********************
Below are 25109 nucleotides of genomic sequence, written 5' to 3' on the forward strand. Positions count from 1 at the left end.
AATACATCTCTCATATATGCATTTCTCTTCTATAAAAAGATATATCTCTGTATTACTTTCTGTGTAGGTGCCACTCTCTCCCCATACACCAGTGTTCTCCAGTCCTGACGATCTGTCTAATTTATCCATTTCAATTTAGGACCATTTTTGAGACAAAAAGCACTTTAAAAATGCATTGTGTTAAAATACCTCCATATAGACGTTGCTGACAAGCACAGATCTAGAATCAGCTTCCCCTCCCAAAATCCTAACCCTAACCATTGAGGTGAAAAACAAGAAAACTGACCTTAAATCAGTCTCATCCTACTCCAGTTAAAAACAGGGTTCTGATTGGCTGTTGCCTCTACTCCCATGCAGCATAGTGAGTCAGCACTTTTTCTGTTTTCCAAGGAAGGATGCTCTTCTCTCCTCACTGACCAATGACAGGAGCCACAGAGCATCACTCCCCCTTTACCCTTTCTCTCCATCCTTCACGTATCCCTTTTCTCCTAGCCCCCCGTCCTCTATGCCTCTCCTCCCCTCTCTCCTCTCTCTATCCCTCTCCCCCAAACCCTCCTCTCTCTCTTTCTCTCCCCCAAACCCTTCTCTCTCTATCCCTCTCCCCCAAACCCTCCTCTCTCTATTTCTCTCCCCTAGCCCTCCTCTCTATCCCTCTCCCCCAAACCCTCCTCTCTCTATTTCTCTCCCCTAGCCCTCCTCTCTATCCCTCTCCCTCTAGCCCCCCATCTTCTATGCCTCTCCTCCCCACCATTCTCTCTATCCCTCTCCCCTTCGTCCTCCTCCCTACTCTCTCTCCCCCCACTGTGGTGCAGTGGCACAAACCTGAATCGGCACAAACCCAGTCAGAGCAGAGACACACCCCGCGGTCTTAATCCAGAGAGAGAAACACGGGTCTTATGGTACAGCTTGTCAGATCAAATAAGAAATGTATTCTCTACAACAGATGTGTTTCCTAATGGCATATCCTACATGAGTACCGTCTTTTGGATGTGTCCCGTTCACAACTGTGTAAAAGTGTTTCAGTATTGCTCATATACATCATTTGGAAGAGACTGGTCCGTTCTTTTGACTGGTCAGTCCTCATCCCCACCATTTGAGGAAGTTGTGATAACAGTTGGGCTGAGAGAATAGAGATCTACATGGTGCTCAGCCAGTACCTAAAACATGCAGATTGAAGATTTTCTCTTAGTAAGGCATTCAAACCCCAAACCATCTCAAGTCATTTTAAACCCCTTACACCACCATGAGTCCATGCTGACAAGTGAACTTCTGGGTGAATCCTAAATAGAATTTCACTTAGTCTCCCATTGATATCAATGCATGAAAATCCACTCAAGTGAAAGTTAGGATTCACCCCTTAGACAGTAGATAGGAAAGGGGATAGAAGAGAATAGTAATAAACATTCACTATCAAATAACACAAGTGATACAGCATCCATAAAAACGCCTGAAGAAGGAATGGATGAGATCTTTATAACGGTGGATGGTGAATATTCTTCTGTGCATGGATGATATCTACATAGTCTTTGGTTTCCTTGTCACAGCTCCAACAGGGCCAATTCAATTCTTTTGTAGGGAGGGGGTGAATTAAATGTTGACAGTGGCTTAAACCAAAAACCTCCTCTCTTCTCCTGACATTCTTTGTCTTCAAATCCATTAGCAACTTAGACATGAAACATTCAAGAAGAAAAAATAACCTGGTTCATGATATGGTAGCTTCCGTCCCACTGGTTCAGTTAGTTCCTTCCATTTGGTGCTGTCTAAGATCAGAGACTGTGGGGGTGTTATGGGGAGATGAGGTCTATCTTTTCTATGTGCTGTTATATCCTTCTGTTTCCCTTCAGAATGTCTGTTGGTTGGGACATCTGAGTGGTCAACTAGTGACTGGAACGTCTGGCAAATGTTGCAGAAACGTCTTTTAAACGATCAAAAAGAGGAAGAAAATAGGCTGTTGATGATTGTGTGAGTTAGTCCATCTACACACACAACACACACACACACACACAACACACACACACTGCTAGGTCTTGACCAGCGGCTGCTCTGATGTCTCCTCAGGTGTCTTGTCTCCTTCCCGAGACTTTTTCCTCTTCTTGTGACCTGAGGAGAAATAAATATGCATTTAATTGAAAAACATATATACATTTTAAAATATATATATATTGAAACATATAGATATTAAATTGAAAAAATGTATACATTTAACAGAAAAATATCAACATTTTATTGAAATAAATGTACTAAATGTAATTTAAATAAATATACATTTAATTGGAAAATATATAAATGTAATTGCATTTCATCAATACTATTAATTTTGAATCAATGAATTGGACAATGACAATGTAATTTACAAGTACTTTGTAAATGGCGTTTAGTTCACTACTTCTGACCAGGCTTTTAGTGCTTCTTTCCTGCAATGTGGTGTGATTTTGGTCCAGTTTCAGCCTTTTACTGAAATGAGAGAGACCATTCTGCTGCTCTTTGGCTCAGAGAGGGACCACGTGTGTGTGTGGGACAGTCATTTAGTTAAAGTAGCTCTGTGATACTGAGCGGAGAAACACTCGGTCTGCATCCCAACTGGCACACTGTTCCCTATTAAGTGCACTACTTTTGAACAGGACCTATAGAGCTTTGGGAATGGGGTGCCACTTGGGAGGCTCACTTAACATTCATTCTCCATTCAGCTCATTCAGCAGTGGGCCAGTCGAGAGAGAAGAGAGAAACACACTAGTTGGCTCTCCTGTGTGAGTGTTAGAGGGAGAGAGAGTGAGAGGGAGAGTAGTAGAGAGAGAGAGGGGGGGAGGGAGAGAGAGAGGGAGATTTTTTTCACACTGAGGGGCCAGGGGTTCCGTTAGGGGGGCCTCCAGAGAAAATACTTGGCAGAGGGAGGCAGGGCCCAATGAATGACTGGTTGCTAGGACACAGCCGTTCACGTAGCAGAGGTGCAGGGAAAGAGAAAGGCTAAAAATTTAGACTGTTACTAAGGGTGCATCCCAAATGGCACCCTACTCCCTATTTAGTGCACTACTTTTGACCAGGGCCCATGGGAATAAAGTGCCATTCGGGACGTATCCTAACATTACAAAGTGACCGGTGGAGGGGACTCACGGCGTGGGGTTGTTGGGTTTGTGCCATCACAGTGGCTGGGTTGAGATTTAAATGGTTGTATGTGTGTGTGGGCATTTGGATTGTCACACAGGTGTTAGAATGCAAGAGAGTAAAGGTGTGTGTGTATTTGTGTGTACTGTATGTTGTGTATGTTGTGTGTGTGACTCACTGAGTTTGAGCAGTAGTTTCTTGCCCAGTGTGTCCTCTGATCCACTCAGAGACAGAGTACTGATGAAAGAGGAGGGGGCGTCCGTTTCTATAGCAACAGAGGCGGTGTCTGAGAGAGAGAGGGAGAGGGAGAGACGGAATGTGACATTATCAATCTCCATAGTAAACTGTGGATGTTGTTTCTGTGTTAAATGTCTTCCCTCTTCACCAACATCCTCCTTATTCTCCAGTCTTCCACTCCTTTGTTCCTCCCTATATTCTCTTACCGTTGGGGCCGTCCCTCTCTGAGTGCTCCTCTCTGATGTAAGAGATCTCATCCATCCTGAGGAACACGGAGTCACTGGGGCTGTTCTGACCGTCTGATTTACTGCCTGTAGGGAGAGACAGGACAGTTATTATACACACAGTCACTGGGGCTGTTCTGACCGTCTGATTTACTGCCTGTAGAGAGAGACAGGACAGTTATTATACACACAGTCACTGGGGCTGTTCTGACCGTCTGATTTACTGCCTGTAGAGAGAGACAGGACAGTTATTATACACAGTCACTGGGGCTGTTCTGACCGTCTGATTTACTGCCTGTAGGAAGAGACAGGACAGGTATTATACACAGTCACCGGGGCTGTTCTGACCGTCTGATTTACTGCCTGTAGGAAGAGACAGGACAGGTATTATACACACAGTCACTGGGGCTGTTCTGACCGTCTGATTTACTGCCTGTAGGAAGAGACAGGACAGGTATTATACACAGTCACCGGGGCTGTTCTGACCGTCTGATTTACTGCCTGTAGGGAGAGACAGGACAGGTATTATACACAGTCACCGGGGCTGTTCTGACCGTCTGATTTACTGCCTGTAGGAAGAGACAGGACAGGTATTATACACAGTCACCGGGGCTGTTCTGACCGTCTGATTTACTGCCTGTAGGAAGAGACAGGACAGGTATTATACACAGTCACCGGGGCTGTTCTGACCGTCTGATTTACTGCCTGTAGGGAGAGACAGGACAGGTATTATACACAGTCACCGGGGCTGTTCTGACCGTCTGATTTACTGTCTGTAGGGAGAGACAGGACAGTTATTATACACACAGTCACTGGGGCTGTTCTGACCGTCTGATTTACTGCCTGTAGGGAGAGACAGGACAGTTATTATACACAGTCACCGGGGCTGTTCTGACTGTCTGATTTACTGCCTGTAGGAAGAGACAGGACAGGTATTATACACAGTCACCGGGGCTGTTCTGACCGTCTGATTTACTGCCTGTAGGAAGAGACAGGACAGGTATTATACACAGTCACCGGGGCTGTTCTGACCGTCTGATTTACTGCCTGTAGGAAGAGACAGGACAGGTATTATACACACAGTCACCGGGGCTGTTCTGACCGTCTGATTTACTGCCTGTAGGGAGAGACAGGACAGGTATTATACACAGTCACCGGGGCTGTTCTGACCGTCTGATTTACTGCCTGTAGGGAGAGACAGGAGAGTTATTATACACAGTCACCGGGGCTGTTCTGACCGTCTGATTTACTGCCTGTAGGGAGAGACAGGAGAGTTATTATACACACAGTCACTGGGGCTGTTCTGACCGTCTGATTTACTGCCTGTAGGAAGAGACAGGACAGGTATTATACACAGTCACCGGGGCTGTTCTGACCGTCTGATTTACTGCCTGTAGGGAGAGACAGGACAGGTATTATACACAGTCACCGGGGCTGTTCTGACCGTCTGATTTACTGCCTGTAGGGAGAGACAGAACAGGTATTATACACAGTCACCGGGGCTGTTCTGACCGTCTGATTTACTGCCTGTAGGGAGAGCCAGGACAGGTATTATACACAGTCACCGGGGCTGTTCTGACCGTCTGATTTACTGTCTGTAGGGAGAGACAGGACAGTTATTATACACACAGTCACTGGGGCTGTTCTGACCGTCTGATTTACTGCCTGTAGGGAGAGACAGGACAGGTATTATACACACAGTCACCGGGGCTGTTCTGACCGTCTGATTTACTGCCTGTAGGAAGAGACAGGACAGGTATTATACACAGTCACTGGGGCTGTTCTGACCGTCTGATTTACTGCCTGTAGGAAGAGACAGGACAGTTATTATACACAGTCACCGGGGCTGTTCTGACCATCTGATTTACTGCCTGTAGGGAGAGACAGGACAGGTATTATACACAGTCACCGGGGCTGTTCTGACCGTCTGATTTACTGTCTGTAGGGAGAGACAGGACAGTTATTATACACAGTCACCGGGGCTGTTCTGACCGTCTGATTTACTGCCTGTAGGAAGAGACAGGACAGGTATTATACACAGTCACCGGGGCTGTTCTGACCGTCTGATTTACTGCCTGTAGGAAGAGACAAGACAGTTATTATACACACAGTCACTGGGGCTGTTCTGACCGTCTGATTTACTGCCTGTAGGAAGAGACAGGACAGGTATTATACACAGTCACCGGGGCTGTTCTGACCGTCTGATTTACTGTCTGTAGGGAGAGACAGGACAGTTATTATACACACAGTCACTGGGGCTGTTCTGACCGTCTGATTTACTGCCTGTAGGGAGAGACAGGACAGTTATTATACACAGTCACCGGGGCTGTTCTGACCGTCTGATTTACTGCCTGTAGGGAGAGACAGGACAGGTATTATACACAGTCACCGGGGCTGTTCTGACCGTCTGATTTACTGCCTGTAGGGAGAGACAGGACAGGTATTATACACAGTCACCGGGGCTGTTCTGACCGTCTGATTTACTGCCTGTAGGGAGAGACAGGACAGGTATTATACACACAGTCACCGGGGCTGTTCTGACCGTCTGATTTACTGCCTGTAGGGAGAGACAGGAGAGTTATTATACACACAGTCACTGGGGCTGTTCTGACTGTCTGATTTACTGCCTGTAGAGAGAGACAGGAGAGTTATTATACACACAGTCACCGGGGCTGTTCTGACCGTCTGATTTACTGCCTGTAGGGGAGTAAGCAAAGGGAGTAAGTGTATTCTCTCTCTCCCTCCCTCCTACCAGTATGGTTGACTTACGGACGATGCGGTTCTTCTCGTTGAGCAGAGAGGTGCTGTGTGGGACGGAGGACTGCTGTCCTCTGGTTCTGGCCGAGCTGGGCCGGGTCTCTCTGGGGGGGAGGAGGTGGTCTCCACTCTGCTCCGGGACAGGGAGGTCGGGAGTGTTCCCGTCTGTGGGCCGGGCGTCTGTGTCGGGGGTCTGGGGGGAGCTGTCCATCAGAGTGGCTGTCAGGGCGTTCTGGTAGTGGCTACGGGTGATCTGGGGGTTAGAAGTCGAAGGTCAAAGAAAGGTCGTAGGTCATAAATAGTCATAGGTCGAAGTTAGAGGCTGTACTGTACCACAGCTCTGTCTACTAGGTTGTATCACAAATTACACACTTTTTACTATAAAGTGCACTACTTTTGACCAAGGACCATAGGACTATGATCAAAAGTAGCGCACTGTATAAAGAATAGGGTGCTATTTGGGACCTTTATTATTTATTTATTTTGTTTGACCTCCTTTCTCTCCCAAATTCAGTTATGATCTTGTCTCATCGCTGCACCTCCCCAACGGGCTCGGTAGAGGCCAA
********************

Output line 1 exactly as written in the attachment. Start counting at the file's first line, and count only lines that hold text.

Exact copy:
Below are 25109 nucleotides of genomic sequence, written 5' to 3' on the forward strand. Positions count from 1 at the left end.